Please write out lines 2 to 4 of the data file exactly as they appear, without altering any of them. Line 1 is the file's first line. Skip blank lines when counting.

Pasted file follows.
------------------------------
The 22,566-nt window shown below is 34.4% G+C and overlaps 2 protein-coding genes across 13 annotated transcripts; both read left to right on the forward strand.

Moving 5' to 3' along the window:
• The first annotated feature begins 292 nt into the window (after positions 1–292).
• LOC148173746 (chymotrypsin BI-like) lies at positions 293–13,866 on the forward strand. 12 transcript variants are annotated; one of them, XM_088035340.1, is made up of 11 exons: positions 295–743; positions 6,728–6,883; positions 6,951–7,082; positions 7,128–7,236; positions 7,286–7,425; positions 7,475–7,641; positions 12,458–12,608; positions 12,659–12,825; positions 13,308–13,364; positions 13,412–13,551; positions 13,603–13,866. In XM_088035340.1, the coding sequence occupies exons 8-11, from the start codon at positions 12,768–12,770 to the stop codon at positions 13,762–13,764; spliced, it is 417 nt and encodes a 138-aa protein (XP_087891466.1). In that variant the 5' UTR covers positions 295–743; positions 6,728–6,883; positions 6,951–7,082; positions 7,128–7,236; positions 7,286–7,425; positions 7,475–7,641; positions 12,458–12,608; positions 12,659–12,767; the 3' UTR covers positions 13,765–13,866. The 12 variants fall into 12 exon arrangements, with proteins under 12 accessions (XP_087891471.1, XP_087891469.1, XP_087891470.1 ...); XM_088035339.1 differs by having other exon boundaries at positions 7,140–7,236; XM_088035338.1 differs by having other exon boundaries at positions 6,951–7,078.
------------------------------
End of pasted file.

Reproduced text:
Moving 5' to 3' along the window:
• The first annotated feature begins 292 nt into the window (after positions 1–292).
• LOC148173746 (chymotrypsin BI-like) lies at positions 293–13,866 on the forward strand. 12 transcript variants are annotated; one of them, XM_088035340.1, is made up of 11 exons: positions 295–743; positions 6,728–6,883; positions 6,951–7,082; positions 7,128–7,236; positions 7,286–7,425; positions 7,475–7,641; positions 12,458–12,608; positions 12,659–12,825; positions 13,308–13,364; positions 13,412–13,551; positions 13,603–13,866. In XM_088035340.1, the coding sequence occupies exons 8-11, from the start codon at positions 12,768–12,770 to the stop codon at positions 13,762–13,764; spliced, it is 417 nt and encodes a 138-aa protein (XP_087891466.1). In that variant the 5' UTR covers positions 295–743; positions 6,728–6,883; positions 6,951–7,082; positions 7,128–7,236; positions 7,286–7,425; positions 7,475–7,641; positions 12,458–12,608; positions 12,659–12,767; the 3' UTR covers positions 13,765–13,866. The 12 variants fall into 12 exon arrangements, with proteins under 12 accessions (XP_087891471.1, XP_087891469.1, XP_087891470.1 ...); XM_088035339.1 differs by having other exon boundaries at positions 7,140–7,236; XM_088035338.1 differs by having other exon boundaries at positions 6,951–7,078.